Actually, this DVD inspired me to take one of my PaperScapes(tm), where the paper had been deformed during the wet painting process and that had been rained on by a sudden storm while drying outside, and cover the entire dry piece in encaustic wax medium as they demonstrated on the DVD. LOVE the results! I created a unique way to mount the waxed paper painting directly to a clear acrylic sheet and submitted the piece to the juried Summer Show. I'll let you know if it was accepted for the show later in the week... Either way, I will take pictures and explain how I mounted the finished waxed paper when I next see the painting. Here are pictures of the freshly waxed PaperScape coming off the pallet, then I fused the wax into the fibers of the paper with a heat gun:
Saturating the PaperScape with encaustic wax medium on both the front and back.
Fully waxed piece is very sturdy. I love the luminescence of the waxed paper!
Fusing the wax to the paper with a heat gun. Was beautifully translucent when done.
OK, on with the DVD review! I purchased the Encaustic + Paper DVD at R&F Paints when I was at a class in their facility in April. The teachers on the instructional video are Wendy Aikin, Judy Stabile and Daniella Woolf of Wax Works West out in Corralitos, California. The DVD was jam packed with loads of creative ways to use encaustic wax on paper with project examples good for the beginner to intermediate wax artist.
One of the first things I learned on the DVD was that Viva brand paper towels are the best for working with wax paintings because they are the most cloth-like and really impart a nice shine when rubbed over a fused wax surface. The Viva paper towels do not throw off little fibers like other paper towels. Another very important studio practice suggested by the gals was to wear Nitrile gloves when working with the wax and any loose pigments. I have been using Nitrile gloves anyway when I work with acrylic and oil paints, so it was easy to immediately add them to my encaustic wax work safety routine.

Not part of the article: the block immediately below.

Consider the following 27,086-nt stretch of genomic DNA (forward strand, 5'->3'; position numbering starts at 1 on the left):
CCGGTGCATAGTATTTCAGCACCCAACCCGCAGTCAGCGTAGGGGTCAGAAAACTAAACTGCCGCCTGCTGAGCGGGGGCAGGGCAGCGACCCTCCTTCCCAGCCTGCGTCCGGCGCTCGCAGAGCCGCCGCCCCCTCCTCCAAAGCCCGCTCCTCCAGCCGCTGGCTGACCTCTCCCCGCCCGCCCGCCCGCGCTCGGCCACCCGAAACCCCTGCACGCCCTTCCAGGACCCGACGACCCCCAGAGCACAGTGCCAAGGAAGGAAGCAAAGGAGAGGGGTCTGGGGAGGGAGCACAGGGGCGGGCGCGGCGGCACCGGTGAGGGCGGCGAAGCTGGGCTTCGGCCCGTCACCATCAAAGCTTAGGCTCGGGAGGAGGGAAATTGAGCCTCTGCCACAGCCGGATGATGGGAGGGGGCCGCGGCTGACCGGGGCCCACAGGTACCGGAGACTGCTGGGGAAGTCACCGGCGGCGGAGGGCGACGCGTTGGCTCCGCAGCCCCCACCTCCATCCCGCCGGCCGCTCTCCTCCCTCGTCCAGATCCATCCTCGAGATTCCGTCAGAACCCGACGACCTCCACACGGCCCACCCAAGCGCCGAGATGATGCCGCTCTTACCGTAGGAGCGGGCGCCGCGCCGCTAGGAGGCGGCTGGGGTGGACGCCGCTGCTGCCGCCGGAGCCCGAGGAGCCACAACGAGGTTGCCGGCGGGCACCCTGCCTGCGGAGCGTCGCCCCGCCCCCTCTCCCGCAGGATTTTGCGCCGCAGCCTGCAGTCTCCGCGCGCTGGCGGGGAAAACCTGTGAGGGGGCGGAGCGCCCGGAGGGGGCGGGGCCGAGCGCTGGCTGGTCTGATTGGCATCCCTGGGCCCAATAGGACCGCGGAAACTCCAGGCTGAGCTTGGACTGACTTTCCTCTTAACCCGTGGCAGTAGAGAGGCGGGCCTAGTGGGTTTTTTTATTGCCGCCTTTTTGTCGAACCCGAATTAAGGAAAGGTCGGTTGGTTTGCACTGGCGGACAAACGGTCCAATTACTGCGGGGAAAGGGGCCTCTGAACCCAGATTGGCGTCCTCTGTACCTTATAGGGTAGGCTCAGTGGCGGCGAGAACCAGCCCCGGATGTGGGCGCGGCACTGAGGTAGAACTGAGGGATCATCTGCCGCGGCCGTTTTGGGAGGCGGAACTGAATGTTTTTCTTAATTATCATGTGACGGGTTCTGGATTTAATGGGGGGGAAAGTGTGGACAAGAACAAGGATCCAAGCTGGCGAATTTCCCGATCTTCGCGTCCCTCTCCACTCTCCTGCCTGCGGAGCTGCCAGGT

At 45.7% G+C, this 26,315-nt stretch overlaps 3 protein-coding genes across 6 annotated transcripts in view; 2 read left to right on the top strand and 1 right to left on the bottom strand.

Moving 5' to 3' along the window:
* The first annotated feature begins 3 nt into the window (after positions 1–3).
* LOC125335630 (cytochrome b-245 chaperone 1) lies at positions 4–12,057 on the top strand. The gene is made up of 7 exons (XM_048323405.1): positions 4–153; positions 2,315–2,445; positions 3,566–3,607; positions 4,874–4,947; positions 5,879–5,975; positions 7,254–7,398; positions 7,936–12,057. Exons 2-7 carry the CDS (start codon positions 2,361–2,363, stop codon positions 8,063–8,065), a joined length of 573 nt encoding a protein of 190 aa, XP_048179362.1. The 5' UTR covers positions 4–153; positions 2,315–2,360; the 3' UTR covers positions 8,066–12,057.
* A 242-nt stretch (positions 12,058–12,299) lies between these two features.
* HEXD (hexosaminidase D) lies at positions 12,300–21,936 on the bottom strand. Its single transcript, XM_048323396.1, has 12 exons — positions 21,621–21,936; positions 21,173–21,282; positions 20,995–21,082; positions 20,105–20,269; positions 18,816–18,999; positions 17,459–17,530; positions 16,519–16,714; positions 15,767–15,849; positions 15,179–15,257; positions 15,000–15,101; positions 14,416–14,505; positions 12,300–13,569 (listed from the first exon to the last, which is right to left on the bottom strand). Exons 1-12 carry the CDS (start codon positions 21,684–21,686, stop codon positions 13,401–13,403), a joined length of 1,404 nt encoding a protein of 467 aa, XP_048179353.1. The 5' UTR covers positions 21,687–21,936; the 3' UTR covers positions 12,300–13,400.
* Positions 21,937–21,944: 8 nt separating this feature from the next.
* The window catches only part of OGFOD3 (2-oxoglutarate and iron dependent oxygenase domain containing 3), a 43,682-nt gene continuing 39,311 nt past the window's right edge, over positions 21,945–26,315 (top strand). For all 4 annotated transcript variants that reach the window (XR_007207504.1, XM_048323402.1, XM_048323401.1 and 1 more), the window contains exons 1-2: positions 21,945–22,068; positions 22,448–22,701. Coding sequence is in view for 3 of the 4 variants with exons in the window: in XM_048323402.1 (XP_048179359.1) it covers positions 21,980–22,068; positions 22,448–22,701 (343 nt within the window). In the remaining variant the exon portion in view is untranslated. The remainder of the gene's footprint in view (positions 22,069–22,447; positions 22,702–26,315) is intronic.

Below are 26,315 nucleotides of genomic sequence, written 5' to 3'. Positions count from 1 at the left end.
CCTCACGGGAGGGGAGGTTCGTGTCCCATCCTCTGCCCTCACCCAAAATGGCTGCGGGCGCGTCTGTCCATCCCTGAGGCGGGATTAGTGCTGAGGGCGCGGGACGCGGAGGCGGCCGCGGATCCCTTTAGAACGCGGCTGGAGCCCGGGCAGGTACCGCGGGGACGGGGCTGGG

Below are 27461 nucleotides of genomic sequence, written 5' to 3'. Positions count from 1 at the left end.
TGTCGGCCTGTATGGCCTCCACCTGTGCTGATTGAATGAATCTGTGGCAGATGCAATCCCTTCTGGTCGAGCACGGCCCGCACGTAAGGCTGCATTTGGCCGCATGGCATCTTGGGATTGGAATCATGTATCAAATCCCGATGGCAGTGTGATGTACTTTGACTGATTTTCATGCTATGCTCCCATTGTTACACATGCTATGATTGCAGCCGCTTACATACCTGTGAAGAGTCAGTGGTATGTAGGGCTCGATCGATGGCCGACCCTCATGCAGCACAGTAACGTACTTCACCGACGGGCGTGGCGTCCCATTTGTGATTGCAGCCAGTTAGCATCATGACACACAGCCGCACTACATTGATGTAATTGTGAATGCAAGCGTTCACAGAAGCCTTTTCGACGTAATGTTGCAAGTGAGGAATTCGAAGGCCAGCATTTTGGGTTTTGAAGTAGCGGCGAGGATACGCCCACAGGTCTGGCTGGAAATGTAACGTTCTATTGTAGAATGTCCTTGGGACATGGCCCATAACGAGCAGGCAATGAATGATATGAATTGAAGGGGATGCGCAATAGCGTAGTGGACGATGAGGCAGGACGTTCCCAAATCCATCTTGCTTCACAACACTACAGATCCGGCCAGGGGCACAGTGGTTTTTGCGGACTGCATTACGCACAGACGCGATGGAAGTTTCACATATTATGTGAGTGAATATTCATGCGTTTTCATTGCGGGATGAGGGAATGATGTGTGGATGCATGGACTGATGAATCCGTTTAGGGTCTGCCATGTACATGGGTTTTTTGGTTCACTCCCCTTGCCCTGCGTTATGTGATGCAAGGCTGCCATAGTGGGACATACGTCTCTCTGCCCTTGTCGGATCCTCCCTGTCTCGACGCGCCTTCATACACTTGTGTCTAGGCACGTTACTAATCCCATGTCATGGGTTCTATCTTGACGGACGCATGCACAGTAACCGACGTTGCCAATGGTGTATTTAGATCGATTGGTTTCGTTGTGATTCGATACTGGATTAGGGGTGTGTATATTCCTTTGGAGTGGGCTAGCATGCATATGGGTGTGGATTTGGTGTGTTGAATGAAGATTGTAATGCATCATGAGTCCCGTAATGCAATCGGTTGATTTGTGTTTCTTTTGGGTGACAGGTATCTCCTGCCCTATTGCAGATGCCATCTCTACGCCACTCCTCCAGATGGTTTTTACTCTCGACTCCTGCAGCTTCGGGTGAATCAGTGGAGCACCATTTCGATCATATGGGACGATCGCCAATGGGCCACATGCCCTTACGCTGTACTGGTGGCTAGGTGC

An important point I found raised on the DVD is that water and wax don't mix, so remember to be sure all paper elements are dry before beginning to saturate with wax. There were many fabulous quick in-studio demonstrations by the instructors, the most intriguiging of which for me were: making impressions using colorful heat sensitive foil on already waxed papers; copy transfers with parchment paper onto waxed papers; batik style wax resist with watercolor on paper; and making scratch patterns in waxed paper, then highlighting the patterns with alcohol ink.
The techniques presented are given in nice short vignettes so that it is easy to stop and start the instruction and still feel like you learned something even though you may have only had 5 minutes to fit in a quick watch. This is one of my favorite features of the film. Another favorite is that there is a segment on studio safety and what to do if something catches fire (complete with hunky firemen!). Something else I found extremely useful was that at the end of the DVD Daniella Woolf shows some of the tricks and methods she uses to compartmentalize her work for ease of shipping and interesting ways in which she and her fellow teachers frame or present their work.
I am thrilled to have just submitedt my first encaustic and paper painting to the Broward Art Guild juried Summer Show...as a direct result of having been taught and inspired by the ladies in Encaustic + Paper! If you would like to learn more about Wax Works West, simply look them up at WaxWorksWest.com.
Happy Painting! :)